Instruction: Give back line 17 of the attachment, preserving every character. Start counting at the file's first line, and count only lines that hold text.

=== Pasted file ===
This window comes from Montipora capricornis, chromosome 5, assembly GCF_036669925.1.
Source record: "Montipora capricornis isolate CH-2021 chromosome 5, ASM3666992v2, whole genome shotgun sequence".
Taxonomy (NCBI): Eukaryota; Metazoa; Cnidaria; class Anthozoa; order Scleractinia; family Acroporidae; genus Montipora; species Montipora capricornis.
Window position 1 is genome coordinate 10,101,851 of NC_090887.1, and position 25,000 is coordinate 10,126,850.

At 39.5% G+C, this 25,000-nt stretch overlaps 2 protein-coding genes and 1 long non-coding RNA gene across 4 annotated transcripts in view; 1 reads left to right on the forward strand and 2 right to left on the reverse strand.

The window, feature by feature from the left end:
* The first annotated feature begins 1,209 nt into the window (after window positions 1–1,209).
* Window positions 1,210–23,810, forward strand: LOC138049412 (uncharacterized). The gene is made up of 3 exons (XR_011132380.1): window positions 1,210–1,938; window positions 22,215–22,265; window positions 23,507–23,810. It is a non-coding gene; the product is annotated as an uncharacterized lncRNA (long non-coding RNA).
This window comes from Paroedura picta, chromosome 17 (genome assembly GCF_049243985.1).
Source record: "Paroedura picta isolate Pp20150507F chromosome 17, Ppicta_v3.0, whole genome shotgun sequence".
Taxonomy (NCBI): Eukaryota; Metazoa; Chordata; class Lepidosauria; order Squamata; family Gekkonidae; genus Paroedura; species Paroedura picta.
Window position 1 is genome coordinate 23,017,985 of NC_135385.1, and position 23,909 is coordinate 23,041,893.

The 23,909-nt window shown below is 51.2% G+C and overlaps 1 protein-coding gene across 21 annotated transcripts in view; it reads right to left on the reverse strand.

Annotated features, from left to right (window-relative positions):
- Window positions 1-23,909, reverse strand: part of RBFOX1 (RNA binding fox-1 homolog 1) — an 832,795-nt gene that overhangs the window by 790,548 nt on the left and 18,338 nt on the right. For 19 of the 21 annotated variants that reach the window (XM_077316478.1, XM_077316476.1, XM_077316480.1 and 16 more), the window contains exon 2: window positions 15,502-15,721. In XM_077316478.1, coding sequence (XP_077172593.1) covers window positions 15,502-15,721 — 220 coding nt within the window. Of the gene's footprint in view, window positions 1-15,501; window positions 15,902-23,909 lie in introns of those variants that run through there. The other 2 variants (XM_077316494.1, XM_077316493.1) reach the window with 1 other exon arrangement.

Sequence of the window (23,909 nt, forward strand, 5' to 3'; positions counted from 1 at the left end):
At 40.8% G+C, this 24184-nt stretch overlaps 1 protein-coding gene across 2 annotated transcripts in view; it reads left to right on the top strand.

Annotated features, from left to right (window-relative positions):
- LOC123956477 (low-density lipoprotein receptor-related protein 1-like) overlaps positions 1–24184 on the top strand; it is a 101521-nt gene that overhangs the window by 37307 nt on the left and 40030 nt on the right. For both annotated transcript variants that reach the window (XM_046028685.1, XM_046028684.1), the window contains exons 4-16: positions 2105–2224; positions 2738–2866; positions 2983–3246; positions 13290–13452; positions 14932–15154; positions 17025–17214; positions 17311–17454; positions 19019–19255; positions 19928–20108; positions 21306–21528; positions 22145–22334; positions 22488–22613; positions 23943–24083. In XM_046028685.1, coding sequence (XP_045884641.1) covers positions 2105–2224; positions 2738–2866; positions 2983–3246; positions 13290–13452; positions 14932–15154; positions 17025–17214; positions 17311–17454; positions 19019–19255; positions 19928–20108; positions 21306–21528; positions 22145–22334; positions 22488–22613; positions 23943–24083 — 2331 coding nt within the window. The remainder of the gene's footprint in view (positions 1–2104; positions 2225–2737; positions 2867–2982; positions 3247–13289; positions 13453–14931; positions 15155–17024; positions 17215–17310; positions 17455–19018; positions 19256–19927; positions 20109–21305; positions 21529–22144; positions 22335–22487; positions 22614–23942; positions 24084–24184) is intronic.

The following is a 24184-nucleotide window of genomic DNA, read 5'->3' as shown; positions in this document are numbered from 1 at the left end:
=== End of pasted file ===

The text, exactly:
At 40.8% G+C, this 24184-nt stretch overlaps 1 protein-coding gene across 2 annotated transcripts in view; it reads left to right on the top strand.